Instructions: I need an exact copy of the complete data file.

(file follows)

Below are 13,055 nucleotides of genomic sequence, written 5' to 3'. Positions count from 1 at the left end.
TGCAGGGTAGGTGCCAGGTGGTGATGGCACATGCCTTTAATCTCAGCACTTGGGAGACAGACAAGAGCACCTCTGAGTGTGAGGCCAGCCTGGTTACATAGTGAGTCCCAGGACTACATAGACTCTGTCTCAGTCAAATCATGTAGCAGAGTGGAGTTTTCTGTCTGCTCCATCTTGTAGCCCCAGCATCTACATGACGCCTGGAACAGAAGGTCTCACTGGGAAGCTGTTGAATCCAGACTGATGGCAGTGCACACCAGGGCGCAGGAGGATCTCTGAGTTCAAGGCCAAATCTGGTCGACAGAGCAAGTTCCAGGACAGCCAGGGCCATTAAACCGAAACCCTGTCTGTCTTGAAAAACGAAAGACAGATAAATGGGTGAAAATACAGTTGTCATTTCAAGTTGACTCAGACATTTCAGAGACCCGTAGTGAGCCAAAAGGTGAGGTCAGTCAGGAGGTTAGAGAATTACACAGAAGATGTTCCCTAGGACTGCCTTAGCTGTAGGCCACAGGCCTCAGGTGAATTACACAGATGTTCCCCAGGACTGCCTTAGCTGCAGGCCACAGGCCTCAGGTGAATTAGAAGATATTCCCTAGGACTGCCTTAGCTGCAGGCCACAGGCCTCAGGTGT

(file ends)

Below are 13,055 nucleotides of genomic sequence, written 5' to 3'. Positions count from 1 at the left end.
TGCAGGGTAGGTGCCAGGTGGTGATGGCACATGCCTTTAATCTCAGCACTTGGGAGACAGACAAGAGCACCTCTGAGTGTGAGGCCAGCCTGGTTACATAGTGAGTCCCAGGACTACATAGACTCTGTCTCAGTCAAATCATGTAGCAGAGTGGAGTTTTCTGTCTGCTCCATCTTGTAGCCCCAGCATCTACATGACGCCTGGAACAGAAGGTCTCACTGGGAAGCTGTTGAATCCAGACTGATGGCAGTGCACACCAGGGCGCAGGAGGATCTCTGAGTTCAAGGCCAAATCTGGTCGACAGAGCAAGTTCCAGGACAGCCAGGGCCATTAAACCGAAACCCTGTCTGTCTTGAAAAACGAAAGACAGATAAATGGGTGAAAATACAGTTGTCATTTCAAGTTGACTCAGACATTTCAGAGACCCGTAGTGAGCCAAAAGGTGAGGTCAGTCAGGAGGTTAGAGAATTACACAGAAGATGTTCCCTAGGACTGCCTTAGCTGTAGGCCACAGGCCTCAGGTGAATTACACAGATGTTCCCCAGGACTGCCTTAGCTGCAGGCCACAGGCCTCAGGTGAATTAGAAGATATTCCCTAGGACTGCCTTAGCTGCAGGCCACAGGCCTCAGGTGT